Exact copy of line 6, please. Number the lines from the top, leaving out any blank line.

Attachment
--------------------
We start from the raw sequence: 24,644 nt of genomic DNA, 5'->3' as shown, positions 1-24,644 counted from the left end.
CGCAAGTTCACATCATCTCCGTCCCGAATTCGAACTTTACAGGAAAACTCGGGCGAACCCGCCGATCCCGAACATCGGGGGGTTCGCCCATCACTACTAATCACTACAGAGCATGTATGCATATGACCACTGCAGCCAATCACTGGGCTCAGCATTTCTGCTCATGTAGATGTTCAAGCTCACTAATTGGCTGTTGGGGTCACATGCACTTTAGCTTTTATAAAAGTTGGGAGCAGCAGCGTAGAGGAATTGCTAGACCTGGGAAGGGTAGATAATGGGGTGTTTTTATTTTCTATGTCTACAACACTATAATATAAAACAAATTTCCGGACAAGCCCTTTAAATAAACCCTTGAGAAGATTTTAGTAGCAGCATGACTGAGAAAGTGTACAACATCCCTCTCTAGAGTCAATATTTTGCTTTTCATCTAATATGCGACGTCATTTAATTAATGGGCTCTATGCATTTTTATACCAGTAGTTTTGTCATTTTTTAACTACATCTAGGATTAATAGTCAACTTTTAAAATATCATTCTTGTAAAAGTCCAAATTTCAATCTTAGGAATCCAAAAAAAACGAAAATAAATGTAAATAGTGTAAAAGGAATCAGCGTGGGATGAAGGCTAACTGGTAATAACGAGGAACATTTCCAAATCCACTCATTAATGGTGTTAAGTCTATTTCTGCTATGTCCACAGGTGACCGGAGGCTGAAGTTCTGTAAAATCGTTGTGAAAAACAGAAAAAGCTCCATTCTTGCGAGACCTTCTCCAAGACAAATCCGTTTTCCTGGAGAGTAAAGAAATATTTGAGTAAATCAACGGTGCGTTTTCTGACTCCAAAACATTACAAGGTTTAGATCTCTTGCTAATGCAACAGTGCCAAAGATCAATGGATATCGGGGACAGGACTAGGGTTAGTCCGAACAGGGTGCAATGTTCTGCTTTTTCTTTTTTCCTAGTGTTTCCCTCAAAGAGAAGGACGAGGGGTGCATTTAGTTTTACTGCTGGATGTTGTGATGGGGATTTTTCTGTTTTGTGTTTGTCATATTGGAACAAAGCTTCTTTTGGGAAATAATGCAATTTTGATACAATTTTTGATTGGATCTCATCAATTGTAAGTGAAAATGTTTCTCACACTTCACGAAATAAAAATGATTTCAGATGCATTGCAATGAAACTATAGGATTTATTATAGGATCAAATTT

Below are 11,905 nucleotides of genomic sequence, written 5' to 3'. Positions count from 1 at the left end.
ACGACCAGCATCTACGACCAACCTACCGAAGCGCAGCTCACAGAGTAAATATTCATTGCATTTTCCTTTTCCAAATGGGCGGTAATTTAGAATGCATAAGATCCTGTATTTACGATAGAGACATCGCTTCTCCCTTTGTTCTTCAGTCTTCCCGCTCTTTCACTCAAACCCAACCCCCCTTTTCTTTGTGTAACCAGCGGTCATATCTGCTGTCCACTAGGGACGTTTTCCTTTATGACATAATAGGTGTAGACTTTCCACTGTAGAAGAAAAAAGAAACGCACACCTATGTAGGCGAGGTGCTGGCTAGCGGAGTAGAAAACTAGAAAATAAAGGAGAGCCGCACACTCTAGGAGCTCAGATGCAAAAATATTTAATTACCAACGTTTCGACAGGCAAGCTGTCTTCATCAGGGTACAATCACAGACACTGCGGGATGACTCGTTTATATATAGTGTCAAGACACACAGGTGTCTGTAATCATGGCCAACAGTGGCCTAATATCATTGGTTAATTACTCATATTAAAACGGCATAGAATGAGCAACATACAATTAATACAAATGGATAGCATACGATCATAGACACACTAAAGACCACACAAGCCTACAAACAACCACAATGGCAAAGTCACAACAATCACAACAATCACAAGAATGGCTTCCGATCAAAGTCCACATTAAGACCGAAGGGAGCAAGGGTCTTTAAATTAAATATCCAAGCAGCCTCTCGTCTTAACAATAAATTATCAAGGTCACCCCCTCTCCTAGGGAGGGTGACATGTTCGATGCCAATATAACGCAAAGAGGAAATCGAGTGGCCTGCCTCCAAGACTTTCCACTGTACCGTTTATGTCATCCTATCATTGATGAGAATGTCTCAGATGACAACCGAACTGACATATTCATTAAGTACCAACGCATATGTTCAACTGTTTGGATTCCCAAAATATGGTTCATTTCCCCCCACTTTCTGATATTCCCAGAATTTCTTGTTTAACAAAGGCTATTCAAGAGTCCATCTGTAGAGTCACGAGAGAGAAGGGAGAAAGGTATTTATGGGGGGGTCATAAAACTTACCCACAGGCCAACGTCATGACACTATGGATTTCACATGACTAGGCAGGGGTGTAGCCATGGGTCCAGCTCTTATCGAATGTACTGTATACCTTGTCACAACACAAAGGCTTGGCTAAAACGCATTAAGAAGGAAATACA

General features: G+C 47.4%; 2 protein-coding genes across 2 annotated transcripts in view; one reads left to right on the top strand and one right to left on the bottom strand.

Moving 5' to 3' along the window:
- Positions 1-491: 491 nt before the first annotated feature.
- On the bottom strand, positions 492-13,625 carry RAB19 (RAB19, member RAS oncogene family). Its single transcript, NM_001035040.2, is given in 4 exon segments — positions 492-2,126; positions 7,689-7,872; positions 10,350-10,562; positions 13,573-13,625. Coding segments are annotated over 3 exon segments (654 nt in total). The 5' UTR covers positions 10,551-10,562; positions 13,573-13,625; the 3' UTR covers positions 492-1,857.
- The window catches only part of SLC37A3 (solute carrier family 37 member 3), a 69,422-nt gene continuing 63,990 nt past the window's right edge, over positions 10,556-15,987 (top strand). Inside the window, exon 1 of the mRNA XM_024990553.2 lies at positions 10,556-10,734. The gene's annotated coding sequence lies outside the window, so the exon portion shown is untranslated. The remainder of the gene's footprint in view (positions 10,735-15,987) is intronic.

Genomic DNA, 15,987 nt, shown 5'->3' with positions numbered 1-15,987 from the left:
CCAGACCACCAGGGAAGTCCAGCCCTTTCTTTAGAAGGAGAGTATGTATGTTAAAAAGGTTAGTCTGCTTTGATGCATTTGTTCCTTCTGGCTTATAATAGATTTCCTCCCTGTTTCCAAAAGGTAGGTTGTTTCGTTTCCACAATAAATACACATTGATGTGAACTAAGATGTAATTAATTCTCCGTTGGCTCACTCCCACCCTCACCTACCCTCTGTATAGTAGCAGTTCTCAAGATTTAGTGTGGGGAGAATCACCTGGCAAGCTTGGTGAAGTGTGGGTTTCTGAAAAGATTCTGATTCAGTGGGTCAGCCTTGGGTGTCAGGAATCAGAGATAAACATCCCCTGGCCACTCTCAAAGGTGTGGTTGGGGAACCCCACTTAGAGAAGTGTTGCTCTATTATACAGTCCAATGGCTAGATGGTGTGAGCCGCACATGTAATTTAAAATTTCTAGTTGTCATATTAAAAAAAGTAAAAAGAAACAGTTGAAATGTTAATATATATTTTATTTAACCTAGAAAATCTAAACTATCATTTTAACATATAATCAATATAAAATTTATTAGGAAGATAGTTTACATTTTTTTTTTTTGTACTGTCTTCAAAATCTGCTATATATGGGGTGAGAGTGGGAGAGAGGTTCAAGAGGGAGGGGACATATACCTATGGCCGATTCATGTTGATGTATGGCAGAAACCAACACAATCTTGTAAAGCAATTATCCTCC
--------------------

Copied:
Moving 5' to 3' along the window: